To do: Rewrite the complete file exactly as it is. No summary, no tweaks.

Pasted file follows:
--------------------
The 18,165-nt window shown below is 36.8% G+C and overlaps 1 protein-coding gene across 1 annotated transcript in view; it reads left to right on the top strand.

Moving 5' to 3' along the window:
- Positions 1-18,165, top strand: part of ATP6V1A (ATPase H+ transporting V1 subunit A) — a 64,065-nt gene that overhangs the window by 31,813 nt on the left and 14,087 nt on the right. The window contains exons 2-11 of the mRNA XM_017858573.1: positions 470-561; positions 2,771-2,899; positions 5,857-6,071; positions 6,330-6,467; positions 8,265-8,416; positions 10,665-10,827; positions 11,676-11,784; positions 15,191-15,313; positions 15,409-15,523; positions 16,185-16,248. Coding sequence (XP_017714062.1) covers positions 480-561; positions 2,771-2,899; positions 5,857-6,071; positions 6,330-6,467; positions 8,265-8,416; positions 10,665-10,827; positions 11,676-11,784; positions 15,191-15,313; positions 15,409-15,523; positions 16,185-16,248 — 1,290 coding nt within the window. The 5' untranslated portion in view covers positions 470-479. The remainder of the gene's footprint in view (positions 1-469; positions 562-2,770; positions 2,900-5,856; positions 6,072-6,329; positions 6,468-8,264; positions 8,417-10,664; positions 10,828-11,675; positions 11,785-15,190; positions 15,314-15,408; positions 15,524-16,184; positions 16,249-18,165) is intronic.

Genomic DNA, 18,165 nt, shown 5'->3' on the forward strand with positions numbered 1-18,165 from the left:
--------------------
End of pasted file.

The 18,165-nt window shown below is 36.8% G+C and overlaps 1 protein-coding gene across 1 annotated transcript in view; it reads left to right on the top strand.

Moving 5' to 3' along the window:
- Positions 1-18,165, top strand: part of ATP6V1A (ATPase H+ transporting V1 subunit A) — a 64,065-nt gene that overhangs the window by 31,813 nt on the left and 14,087 nt on the right. The window contains exons 2-11 of the mRNA XM_017858573.1: positions 470-561; positions 2,771-2,899; positions 5,857-6,071; positions 6,330-6,467; positions 8,265-8,416; positions 10,665-10,827; positions 11,676-11,784; positions 15,191-15,313; positions 15,409-15,523; positions 16,185-16,248. Coding sequence (XP_017714062.1) covers positions 480-561; positions 2,771-2,899; positions 5,857-6,071; positions 6,330-6,467; positions 8,265-8,416; positions 10,665-10,827; positions 11,676-11,784; positions 15,191-15,313; positions 15,409-15,523; positions 16,185-16,248 — 1,290 coding nt within the window. The 5' untranslated portion in view covers positions 470-479. The remainder of the gene's footprint in view (positions 1-469; positions 562-2,770; positions 2,900-5,856; positions 6,072-6,329; positions 6,468-8,264; positions 8,417-10,664; positions 10,828-11,675; positions 11,785-15,190; positions 15,314-15,408; positions 15,524-16,184; positions 16,249-18,165) is intronic.

Genomic DNA, 18,165 nt, shown 5'->3' on the forward strand with positions numbered 1-18,165 from the left: